An Oregon District Court in Thompson v. Dennis Widmer Construction, Inc., 2021 WL 5235974 (D. Or., November 10, 2021) limited the insurance company’s ability to access defense counsel’s complete defense file through the tri-partite relationship. The case involved the insurance company failing to settle a lawsuit brought against its insurer because of a lowball settlement offer. The claimants offered to settle the suit against the insured for $250,000, which was then reduced to $198,000. Defense counsel advised the insurance company that the insured faced liability in a range between $190,000 and $280,000 if the case went to trial. The highest settlement offer made by the insurance company was $60,000. Thereafter, the insured and the claimant entered into a stipulated settlement agreement resulting in a $225,000 judgment. The claimants then became judgment creditors and issued a writ of garnishment against the insurance company.
In the garnishment action, the insurance company sought to discover privileged documents from defense counsel’s file, including a complete unredacted version of defense counsel’s file. The focus of the discovery was upon correspondence between the insured and assigned defense counsel, as well as documents to and from defense counsel related to the litigation. When this document request was objected to, the insurer argued that it had a right to defense counsel’s file under the tri-partite relationship.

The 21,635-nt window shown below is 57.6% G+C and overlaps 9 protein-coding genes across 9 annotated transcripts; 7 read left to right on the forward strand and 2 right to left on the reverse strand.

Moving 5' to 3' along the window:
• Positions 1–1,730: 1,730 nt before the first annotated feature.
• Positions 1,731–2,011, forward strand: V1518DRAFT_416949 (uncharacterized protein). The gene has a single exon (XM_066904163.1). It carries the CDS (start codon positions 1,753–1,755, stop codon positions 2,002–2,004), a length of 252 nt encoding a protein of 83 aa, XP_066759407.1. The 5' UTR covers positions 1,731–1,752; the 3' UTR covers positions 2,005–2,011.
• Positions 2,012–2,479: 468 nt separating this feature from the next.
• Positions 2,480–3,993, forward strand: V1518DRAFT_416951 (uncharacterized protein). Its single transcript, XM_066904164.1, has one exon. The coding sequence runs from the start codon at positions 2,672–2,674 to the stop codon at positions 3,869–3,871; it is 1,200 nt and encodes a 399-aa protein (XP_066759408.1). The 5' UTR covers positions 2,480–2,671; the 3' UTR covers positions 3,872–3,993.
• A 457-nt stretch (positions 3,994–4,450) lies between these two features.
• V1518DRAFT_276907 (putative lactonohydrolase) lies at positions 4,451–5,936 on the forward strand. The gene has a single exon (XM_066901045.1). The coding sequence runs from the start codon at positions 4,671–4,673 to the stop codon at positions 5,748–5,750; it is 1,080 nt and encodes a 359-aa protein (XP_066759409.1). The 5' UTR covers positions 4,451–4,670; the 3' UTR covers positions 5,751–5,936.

The District Court, applying Oregon law, denied the insurer’s discovery request, finding that the insured did not have a right to all correspondence between the insured and its appointed defense counsel. According to the Court, once the interests of the insurance company and the insured became adverse, the attorney-client privilege then protected from discovery any information that could be used against the insured drawn from the defense counsel file.
The Court rejected the insurer’s argument that the insurer had a common interest in the underlying tort litigation. The Court rejected this argument, noting that the insurer from the beginning of the litigation took the position that there was little coverage for claims. Additionally, the insured and the insurance company had different interest regarding the settlement and, therefore, the “common interest” exception to the attorney-client privilege under Oregon law did not apply.